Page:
Differences between movement in plants and movement in animals:

Movement in plants Movement in animals
 

It involves bending, twisting and elongation of plant parts.

 

It involves displacement from one place to another.

 

Movement is said to be non-locomotory.

 

Movement is said to be non-locomotory.

 

Plants generally move to secure support, capture food or to find water or soil nutrients.

 

Animals generally move to find mates, for protection from environmental changes and to capture food.

 

Plant movements are confined to only some plant parts.

 

Animal movements involve movement of the entire body.

 

Plant movements are often related to growth.

 

Animal movements are not related to growth.

 

No muscles are involved in plant movements.

 

Muscles are involved in animal movements.

Question 4

Name the stimulus which causes the following movements in plants.

phototropism, thigmotropism, hydrotropism and geotropism

Answer 4

Tropic movement Stimulus
Phototropism Light
Thigmotropism Touch
Hydrotropism Water
Geotropism Gravity

Question 5

Name the following.

(a) Hormone that stimulates growth by cell division.

(b) Growth retarding hormone in plants.

(c) Main auxin found in most plants.

Answer 5

(a) Cytokinin

(b) Abscisic acid

(c) Indole 3-acetic acid (IAA)


(C) DESCRIPTIVE ANSWER TYPE

Chapter-7 Chemical Coordination In Plant Selina Biology Solution

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Page 89

Question 1

define the following terms:

(a) Phytohormones

(b) Tropism

(c) Clinostat

(d) Apical dominance

(e) Parthenocarpy

(f) Abscission

(g) Heliotropism

Answer 1

(a) Phytohormones : Hormones in plants are called phytohormones.

(b) Tropism : Movements in plants in which the direction of the response is related to the direction from which the stimulus comes is called tropism.

(c) Clinostat : Clinostat is an instrument which can allow a potted plant to rotate at a slow speed to demonstrate geotropism.

(d) Apical dominance : The phenomenon of the suppression of growth of lateral buds by apical buds is called apical dominance.

(e) Parthenocarpy : Development of fruits without fertilisation is called parthenocarpy.

(f) Abscission : Abscission is the falling off or shedding of various plant parts such as leaves, buds, flowers and fruits.

(g) Heliotropism : The phenomenon in which the young flower heads follow the sun across the sky as it moves from east to west direction is called heliotropism.

Question 2

List five plant growth hormones and mention one important role of each.

Answer 2

Plant growth hormones and their roles:

Plant growth hormones Roles
Auxins Promote elongation and the growth of stems and roots

Promote cell division in vascular cambium

Auxins of the apical bud inhibit the growth of lateral buds (apical dominance)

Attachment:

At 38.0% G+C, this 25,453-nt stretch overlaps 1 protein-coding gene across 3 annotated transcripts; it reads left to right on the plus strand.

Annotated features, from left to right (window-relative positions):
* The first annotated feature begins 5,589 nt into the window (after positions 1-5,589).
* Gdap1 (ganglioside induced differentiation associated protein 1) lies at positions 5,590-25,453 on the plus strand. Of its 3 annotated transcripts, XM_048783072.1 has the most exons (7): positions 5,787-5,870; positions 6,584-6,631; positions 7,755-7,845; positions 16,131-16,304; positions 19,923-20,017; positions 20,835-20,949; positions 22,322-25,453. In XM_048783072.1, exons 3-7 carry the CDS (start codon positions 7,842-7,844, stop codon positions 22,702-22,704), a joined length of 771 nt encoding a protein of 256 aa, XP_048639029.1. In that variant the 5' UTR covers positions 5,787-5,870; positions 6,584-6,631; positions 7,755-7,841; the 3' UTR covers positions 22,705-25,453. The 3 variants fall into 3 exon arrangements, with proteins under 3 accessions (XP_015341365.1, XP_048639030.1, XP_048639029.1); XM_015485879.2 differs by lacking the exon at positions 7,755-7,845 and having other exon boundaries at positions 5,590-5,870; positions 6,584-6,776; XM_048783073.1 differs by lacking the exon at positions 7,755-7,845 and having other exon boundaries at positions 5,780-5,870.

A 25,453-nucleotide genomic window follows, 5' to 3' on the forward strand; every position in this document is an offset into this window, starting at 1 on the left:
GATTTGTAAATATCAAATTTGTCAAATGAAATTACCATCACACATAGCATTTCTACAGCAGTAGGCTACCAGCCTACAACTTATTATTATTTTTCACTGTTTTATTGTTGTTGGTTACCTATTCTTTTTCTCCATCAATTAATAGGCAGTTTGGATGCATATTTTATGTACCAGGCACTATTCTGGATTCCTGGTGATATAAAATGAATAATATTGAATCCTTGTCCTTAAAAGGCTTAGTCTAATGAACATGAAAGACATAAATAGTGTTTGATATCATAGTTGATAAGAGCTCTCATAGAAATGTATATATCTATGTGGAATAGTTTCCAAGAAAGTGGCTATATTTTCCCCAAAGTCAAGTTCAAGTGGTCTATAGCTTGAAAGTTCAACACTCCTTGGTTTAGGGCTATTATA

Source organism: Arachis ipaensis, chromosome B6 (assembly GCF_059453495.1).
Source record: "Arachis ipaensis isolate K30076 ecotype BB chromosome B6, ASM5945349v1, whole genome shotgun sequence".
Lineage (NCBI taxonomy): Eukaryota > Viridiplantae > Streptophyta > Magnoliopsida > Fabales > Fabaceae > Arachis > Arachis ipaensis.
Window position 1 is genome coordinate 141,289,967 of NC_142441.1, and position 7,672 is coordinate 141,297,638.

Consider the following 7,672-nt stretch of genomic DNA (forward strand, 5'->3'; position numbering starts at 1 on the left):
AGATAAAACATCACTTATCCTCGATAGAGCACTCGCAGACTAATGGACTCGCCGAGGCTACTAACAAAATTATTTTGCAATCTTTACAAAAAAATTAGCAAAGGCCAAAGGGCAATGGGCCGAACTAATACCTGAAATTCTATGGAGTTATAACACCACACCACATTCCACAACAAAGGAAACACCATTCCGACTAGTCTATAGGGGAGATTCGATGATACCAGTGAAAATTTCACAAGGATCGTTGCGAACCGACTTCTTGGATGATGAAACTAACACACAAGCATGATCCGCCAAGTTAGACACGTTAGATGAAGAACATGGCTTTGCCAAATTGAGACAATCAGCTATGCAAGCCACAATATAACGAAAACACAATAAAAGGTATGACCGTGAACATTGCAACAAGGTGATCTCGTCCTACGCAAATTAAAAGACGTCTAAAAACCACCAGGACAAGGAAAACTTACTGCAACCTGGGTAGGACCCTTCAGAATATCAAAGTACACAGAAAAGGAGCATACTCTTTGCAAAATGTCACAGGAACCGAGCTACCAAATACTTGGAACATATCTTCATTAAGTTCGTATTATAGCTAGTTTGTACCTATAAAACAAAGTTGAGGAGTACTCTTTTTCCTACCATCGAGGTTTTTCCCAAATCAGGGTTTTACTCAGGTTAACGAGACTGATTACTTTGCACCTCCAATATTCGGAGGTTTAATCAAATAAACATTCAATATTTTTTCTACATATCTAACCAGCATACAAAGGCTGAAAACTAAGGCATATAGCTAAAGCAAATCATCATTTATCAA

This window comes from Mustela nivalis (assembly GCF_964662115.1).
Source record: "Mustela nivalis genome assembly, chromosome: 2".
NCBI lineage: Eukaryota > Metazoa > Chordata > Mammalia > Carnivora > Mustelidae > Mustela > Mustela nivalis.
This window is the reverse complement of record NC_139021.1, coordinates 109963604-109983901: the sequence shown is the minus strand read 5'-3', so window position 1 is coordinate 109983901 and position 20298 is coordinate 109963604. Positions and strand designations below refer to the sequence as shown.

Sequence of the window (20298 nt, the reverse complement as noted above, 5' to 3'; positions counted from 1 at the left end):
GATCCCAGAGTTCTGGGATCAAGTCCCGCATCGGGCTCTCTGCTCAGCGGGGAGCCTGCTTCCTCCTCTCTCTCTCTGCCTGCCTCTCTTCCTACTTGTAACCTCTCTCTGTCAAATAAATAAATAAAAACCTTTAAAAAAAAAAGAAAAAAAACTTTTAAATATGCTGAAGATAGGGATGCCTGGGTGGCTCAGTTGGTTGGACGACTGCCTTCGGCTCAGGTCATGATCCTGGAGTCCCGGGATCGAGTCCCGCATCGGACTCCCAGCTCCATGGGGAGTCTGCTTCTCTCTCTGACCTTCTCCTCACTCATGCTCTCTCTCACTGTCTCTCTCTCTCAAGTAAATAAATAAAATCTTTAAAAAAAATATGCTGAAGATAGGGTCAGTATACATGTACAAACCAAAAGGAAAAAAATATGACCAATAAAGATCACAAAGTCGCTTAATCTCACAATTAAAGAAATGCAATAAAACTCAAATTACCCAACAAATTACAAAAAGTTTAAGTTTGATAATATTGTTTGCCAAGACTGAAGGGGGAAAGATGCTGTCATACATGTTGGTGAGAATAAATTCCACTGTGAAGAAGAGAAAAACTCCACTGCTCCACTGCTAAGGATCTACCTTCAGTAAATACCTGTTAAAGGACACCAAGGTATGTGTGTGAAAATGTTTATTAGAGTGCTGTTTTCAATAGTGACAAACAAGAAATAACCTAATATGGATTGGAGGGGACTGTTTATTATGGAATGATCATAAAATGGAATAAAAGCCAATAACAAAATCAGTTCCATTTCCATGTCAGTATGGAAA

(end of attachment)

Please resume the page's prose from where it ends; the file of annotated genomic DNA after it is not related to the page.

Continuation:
Cytokinin Stimulate cell division and prevent the onset of senescence in tissues

Stimulate cell division

Break dormancy of seeds

Delay senescence of leaves and other organs

Promote growth of lateral buds

Gibberellins Enhance the longitudinal growth of the stem

Cause stem elongation and leaf expansion but have no effect on roots

Break dormancy of buds and tubers

Cause delay in senescence

Promote elongation of internodes in sugarcane

Ethylene Inhibits the growth of lateral buds and causes apical dominance

Breaks the dormancy of buds and seeds

Associated with the process of ageing of plant organs such as yellowing of leaves

Abscisic acid Induces dormancy in buds, stems and seeds

Induces and maintains dormancy in many seeds

Inhibits flowering in short-day plants

Inhibits cell division and cell elongation

Question 3

What are tropic movements? Briefly explain various types of tropic movements in plants.

Answer 3

The directional movement of plant parts towards or away from a stimulus is known as tropic movement or tropism.

Different types of tropic movements in plants:

Tropic Movement Description
Phototropism

 

Movement of plant parts towards or away from light is termed phototropism.

Because shoots of most plants grow towards the source of light, it is termed positive phototropism.

Roots grow away from light and hence are negatively phototropic.

 

Geotropism

 

Movement of plant organs in response to gravity is termed geotropism.

Roots are positively geotropic because they grow in the direction of gravity.

The shoot grows upwards, i.e. against gravity, and hence is negatively geotropic.

Chemotropism

 

Movement of plant organs in response to a chemical stimulus is called chemotropism.

When plant organs grow away from the chemical response, it is called negative chemotropism.

When plant parts grow towards the chemical response, it is called positive chemotropism. The pollen tube grows towards the sugary substance secreted by the stigma of the flower.

Hydrotropism

 

Movement of plant organs in response to water is termed hydrotropism.

Roots grow towards the source of moisture and hence are positively hydrotropic.

 

Question 4

The response of plants of gravity is known as geotropism. How are plant parts sensitive to gravity ? Describe with the help of diagram.

Answer 4